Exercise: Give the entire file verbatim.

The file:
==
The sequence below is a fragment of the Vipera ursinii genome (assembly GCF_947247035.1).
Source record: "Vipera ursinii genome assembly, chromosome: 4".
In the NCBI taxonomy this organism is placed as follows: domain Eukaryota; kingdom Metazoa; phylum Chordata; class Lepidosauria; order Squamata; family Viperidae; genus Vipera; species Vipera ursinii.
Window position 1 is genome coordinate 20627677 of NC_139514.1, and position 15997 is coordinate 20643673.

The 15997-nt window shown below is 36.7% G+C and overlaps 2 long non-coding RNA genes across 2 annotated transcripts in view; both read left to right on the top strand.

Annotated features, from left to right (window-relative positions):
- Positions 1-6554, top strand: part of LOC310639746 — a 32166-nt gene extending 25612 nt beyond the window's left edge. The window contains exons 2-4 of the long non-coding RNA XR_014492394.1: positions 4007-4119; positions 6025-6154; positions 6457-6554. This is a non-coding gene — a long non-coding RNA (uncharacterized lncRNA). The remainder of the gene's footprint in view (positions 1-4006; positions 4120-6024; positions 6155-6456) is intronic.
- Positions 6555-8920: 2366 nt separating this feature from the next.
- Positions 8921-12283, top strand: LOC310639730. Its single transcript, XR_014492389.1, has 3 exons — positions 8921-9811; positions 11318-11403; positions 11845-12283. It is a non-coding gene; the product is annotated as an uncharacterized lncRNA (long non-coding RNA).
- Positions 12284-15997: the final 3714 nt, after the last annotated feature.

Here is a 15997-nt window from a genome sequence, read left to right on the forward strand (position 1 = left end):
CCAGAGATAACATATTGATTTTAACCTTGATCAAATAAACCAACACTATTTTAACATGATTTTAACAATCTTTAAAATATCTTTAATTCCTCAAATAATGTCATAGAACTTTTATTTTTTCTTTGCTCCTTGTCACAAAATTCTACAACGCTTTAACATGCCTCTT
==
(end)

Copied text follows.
The sequence below is a fragment of the Vipera ursinii genome (assembly GCF_947247035.1).
Source record: "Vipera ursinii genome assembly, chromosome: 4".
In the NCBI taxonomy this organism is placed as follows: domain Eukaryota; kingdom Metazoa; phylum Chordata; class Lepidosauria; order Squamata; family Viperidae; genus Vipera; species Vipera ursinii.
Window position 1 is genome coordinate 20627677 of NC_139514.1, and position 15997 is coordinate 20643673.

The 15997-nt window shown below is 36.7% G+C and overlaps 2 long non-coding RNA genes across 2 annotated transcripts in view; both read left to right on the top strand.

Annotated features, from left to right (window-relative positions):
- Positions 1-6554, top strand: part of LOC310639746 — a 32166-nt gene extending 25612 nt beyond the window's left edge. The window contains exons 2-4 of the long non-coding RNA XR_014492394.1: positions 4007-4119; positions 6025-6154; positions 6457-6554. This is a non-coding gene — a long non-coding RNA (uncharacterized lncRNA). The remainder of the gene's footprint in view (positions 1-4006; positions 4120-6024; positions 6155-6456) is intronic.
- Positions 6555-8920: 2366 nt separating this feature from the next.
- Positions 8921-12283, top strand: LOC310639730. Its single transcript, XR_014492389.1, has 3 exons — positions 8921-9811; positions 11318-11403; positions 11845-12283. It is a non-coding gene; the product is annotated as an uncharacterized lncRNA (long non-coding RNA).
- Positions 12284-15997: the final 3714 nt, after the last annotated feature.

Here is a 15997-nt window from a genome sequence, read left to right on the forward strand (position 1 = left end):
CCAGAGATAACATATTGATTTTAACCTTGATCAAATAAACCAACACTATTTTAACATGATTTTAACAATCTTTAAAATATCTTTAATTCCTCAAATAATGTCATAGAACTTTTATTTTTTCTTTGCTCCTTGTCACAAAATTCTACAACGCTTTAACATGCCTCTT